IN Helen Campbell’s living room, there is a teaching certificate hanging on the wall.
Hardly a surprise, when you are in the home of a trained educator.
What comes as a surprise, is the certificate is not hers that of her great-grandmother Margaret Anne Waugh who graduated from the Otago Education Board Training College in 1900.
Mrs Campbell’s family has always valued education so she has a genetic disposition, you could say, to continue the family tradition.
While she said it was never “her calling”, she trained as a teacher, left for a while to have her family, then returned to the vocation in 1990.
“It was a wonderful principal who encouraged me to become a resource teacher of reading (RTR),” she said.
It was then the passion was born.
“I really wanted to work with children who were experiencing difficulties to give them a break, give them a chance.”
She learned valuable lessons in the training she received – the most important, not to put a label on a child.
“You may have to go different paths to get the same outcome,” she said.
Those paths would eventually lead to a place where a teacher could connect with a child and that was when the world was opened up and learning began.
Often children who could not read were bullied at school, so teaching them to read was empowering them, they gained confidence and became more self assured and began to confide in people they trusted.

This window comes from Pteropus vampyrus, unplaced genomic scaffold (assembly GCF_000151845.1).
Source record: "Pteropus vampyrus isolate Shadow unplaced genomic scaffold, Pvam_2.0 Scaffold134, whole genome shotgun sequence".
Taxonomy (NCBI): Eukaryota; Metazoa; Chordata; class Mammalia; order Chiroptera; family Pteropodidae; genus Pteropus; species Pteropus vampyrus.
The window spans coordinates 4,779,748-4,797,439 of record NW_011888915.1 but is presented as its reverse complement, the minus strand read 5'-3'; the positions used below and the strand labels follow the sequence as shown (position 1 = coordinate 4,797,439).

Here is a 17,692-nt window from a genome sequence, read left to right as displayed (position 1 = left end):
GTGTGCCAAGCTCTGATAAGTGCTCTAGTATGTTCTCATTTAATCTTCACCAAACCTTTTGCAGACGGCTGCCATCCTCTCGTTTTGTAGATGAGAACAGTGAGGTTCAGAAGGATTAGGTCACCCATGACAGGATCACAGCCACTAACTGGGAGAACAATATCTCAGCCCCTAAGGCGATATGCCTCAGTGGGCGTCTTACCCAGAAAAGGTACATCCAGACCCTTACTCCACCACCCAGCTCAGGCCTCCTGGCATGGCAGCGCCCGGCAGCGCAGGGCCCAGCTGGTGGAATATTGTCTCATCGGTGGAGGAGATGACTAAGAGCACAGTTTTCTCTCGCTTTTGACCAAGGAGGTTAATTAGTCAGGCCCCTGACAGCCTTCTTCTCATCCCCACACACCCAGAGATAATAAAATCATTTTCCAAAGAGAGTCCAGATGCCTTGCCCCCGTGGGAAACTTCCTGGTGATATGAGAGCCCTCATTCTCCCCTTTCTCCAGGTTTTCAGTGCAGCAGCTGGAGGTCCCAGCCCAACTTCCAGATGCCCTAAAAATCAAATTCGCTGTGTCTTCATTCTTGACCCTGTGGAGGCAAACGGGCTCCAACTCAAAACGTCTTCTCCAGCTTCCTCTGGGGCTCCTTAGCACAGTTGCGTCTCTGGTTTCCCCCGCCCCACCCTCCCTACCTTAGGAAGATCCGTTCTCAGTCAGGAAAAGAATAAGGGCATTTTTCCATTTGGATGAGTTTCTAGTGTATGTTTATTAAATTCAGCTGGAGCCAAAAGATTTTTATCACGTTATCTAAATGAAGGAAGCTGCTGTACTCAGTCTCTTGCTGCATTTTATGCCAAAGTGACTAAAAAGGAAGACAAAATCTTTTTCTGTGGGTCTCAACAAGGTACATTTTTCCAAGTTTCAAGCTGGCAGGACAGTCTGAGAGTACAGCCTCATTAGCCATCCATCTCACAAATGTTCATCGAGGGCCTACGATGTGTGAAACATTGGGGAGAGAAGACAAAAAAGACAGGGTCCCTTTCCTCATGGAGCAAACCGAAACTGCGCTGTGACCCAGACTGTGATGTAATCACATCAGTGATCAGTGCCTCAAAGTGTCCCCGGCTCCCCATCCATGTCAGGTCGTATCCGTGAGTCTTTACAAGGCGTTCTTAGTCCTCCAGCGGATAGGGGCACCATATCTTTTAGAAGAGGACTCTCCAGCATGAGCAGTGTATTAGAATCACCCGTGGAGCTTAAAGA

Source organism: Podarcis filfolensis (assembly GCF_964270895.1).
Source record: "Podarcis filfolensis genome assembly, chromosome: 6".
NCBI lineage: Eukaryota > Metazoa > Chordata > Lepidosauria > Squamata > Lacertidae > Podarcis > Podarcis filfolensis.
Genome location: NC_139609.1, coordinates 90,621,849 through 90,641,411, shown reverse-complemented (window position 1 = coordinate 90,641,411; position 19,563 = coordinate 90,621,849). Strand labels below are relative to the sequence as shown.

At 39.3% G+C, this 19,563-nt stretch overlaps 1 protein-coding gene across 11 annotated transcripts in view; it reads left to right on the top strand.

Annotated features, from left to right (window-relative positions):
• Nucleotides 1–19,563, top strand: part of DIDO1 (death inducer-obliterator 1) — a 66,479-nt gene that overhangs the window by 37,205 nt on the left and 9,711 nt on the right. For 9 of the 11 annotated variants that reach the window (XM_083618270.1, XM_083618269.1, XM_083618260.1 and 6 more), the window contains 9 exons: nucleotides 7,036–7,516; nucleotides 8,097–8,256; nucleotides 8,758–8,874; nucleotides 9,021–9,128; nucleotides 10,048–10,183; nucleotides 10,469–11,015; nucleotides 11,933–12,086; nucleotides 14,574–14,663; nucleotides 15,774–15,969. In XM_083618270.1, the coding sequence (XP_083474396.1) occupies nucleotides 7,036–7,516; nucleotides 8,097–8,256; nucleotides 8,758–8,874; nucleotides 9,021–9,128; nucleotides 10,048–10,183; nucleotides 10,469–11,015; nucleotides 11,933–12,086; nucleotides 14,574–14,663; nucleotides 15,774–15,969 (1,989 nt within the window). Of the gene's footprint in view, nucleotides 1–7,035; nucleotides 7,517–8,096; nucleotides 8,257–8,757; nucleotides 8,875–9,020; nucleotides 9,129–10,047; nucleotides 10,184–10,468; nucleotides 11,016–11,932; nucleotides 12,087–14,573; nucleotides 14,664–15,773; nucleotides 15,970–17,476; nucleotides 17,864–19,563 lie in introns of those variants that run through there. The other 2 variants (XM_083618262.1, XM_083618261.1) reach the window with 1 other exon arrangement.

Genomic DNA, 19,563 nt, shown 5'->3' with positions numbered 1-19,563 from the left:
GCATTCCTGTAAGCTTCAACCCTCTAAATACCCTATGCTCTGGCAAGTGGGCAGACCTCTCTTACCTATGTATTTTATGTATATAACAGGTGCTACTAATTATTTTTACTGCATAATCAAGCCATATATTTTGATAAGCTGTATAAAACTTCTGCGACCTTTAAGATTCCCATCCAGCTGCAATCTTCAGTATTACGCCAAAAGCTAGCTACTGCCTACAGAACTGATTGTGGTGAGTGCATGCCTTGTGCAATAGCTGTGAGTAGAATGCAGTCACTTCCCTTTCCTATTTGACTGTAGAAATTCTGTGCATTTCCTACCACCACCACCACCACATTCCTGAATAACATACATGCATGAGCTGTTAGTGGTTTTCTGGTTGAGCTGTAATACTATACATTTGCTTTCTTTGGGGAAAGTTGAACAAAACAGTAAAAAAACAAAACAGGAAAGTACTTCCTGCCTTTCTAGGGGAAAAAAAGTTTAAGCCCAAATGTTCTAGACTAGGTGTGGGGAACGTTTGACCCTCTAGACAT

“They’ve got to have a voice.”
In 2009, the East Invercargill Rotary Club she is a member of was looking for a project to benefit the community.
“Neil (Lewis) rang me up and said got any ideas to develop a project for literacy?’.
“I said me 24 hours and I’ll come up with one’.”
The project became The Literacy Starter Packs for 5-year-olds pack given to every new entrant when they start school in Southland.
The packs come complete with magnetic letters, a whiteboard and a good story book, a library flyer and instructions for the parents.
There are now 18,000 children who have been handed these packs in the 13 years since its inception.
Recently, Mrs Campbell was awarded Rotary’s highest honour, a Paul Harris Fellowship, for her work on the project.
It came as a complete surprise.
“I can’t take shocks like that now. I sat frozen and I have no idea what they said after that.
“My brain was munted, it was such a shock.”
On this particular certificate which also hangs on her living room wall, it says, “in appreciation of tangible or significance given for the furtherance of better understanding and friendly relations among peoples of the world”.
It is not the first time she has been recognised for her work which spans more than 30 years.
She was bestowed a Member of the New Zealand Order of Merit for services to literacy in 2012 and has written children’s books What is a Southlanderand More about Southlanders
So what does she think her great-grandmother and forebears would make of what she had achieved in assisting children to read for more than three decades?
“I just have a wonderful comfortable feeling now I’m on the same track as they walked in people to help them on their learning path.”